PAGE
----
Charlie Gillespie, a longtime contributor to 2000AD and Judge Dredd magazine, ventures into new territory later this month with the digital release of The Many: Once Upon a Time in Utopia, a graphic novel written and illustrated solely by him.
One thing that caught my eye upon my initial reading of Once Upon a Time in Utopia was an art piece found just three pages in. At first, the use of a seething mass of flies seems in keeping with the dirty, gritty, and dystopian themes promoted in the preceding pages. What struck me was the fluorescent blue hue, particularly as the story progresses and this artwork appears and reappears again, taking on a sort of fractal quality.
This is not to say the initial narrative doesn’t carry the story or capture the attention. Part one, “The Fly”, serves as a template for the narrative as a whole. Satirical commentary on current affairs frames the presumed torture and inevitable rescue of a group of hostages. The story takes its first surreal turn as these events are broken by some literally acid-induced mayhem. As a humorous aside, I will happily accept that our main protagonist, Thomas Darker, gains some quite prodigious magical powers after consuming some L.S.D. I’m just still wondering where the tab itself came from.
To return however, the story is undoubtedly non-linear; part two, “Godless”, being set a mere ten days before the events seen in part one. If we didn’t know so already, the reader soon realises that Gillespie has set his work in a not-too-distant and somewhat plausible future. A rather ironically humorous speech about freedom is delivered from Capitol Hill by President Sarah Palin. Thereon the first book’s arid sense of foreign hostility is traded for one of homely familiarity, particularly for the British reader. The tense drama and delirium of the preceding chapter is starkly contrasted by a sense of the mundane. Girlfriends gossip and buddies banter. Yet always with a hint of the sinister; a character whose surname is Darker walking into a pub called The Vortex for instance. The familiar realism is counterpointed by some degree of mysterious conspiracy at the heart of the American and British governments.
Our four protagonists, it seems, are everyman characters of sorts. The two who stand out the most are Dave and Tommy. Dave reminds me of Bill Hicks in both appearance and demeanor, spouting conspiracy theories while imbibing hallucinogens and chain smoking. Tommy has a look and an attitude that screams central character even before the plot develops towards that conclusion. The leather-jacket-and-sunglasses-wearing, chain-smoking, serial lover. What sets Tommy Darker apart from many other characters in fiction are not just his increasingly apparent occult powers, more so it is his polemic prowess. As Tommy Darker and, to some degree, Gillespie’s rhetoric becomes more persuasive, so the otherworldly conspiracy within the industrial military complex grows darker and absurd in equal measure. However they perpetually find themselves somewhat helpless and frustrated in the face of this common man’s charisma.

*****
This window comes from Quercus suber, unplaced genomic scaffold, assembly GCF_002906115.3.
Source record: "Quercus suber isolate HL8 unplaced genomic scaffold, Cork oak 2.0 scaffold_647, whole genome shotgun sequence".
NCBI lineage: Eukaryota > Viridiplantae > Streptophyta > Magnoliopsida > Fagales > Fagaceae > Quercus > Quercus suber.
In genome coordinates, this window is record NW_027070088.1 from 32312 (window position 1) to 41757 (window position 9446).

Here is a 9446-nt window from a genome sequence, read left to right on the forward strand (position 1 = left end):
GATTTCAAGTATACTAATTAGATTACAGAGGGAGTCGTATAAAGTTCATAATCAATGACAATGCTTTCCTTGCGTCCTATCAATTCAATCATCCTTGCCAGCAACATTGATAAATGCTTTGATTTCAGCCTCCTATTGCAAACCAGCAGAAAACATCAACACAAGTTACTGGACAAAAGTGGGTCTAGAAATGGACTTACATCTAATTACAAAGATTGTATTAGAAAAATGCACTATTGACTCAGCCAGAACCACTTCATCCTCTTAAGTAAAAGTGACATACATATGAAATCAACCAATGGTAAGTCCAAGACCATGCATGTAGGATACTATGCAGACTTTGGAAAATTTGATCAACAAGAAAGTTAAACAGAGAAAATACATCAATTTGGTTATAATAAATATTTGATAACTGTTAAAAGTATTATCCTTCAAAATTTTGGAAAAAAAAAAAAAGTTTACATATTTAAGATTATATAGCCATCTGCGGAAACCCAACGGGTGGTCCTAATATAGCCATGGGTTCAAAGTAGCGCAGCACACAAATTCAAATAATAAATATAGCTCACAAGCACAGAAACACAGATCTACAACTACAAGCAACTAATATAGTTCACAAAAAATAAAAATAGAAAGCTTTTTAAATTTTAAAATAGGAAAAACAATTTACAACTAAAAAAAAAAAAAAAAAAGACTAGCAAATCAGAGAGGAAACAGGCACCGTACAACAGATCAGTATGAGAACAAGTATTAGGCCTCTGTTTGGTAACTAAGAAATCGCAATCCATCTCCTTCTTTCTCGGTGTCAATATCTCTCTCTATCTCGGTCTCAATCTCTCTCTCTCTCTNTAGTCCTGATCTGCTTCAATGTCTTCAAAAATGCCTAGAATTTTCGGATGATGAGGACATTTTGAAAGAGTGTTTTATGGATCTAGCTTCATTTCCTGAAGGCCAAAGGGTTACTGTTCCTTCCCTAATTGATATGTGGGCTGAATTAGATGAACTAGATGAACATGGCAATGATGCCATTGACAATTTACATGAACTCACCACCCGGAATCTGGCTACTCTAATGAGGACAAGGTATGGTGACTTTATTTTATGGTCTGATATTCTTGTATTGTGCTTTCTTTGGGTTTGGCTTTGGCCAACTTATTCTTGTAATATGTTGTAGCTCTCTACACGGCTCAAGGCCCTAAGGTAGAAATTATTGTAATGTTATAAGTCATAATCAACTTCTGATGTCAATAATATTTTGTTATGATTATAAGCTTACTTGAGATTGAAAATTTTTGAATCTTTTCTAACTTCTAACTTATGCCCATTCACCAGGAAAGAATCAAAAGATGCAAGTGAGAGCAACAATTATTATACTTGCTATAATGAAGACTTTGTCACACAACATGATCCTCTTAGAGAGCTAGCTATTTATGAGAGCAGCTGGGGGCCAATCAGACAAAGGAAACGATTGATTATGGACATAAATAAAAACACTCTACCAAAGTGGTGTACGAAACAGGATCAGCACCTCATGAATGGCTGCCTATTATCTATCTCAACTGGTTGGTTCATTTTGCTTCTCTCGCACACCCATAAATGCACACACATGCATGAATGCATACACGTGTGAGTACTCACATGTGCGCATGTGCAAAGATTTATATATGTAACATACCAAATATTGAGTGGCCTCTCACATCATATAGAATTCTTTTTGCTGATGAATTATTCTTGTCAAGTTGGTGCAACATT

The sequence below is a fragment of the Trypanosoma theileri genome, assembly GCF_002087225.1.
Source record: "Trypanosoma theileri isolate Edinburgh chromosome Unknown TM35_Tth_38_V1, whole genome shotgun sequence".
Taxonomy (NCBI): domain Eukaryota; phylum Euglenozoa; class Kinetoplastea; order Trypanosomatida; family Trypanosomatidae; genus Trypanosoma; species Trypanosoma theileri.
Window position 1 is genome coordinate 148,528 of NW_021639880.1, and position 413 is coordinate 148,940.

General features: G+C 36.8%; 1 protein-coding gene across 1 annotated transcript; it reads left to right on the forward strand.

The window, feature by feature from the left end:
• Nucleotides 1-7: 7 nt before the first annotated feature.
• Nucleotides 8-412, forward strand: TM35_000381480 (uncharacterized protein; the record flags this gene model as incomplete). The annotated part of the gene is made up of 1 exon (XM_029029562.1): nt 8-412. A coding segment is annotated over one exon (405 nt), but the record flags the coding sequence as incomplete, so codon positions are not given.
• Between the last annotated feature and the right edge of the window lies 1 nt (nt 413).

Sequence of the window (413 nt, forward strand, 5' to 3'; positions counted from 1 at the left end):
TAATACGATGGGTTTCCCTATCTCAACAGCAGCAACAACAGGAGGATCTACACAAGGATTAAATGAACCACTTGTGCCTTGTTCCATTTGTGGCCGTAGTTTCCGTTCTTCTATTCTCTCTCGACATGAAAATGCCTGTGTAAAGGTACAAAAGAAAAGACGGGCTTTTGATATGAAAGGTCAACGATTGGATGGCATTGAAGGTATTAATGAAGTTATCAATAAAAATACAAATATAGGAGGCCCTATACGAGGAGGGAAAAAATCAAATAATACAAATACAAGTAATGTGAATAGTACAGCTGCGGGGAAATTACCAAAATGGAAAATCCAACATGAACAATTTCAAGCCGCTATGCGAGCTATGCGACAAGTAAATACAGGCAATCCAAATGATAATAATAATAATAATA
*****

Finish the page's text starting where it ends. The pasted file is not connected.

I spoke of the interplay between social commentary and the supernatural, and I’d like to share just one example found in the book itself. A conversation between Tommy and Big Man that takes place at Karl Max’s grave is followed by mass slaughter and a sacrificial and ritualistic offering at Speakers’ Corner. What is interesting is that it is our hero Tommy committing these acts, albeit against the tyranny of our capitalist oppressors and their agents. Thereafter, in a matter of days Tommy’s speeches at Speakers’ Corner – any one of which resonates with the world outside of the book as much as inside – inspire thousands, earn him the support of many, and frustrate the ruling elite to no end.
Personally, I found myself reminded of the hopeful determination found in The Invisibles. Added to this is the matter-of-fact nature of the supernatural with the insolence and insurrection found within Preacher. However The Many is by no means derivative. One could conceive of it as the chain-smoking, sometime-drinking, surly, smart, capable, and self-aware love child of these two books.
At no point are we given any explanation for Tommy’s ability to see and talk to otherworldly entities or to fold space, nor are we given any concrete reason for the presence of vampires within the US government. These things, it seems, are unspoken givens whose history may well be revealed as the story goes on.
As Once Upon a Time in Utopia closes, the narrative coagulates and all the elements collide, driving themselves with full steam towards conclusion. Added to this is some good-old-fashioned comic-book fun consisting of explosions, high powered weapons, and laughs. I sincerely hope that the three additional comic relief characters of M, D, and of course Karl Marx’s reanimated corpse are found in the future books.
In conclusion, The Many – though outwardly dystopian or supernaturally horrific – resurrects, for me at least, that sense of hope and purpose many of us had back in those days before 9/11, Iraq, and the War on Terror. (The spirit of Disinfo-Con as I like to call it.) A book (particularly a comic book) that aims towards being so politically potent can often scupper itself. However, without any naivety, pretension, or a sense of being overly stuffy, The Many manages to prompt the reader to really question the state of the world today. Where it truly succeeds is that it does all this while remaining a darn good action and adventure comic.
Charles Gillespie’s The Many: Once Upon a Time in Utopia will be available on the 25th of April, 2014 through Comixology for 99¢/99p.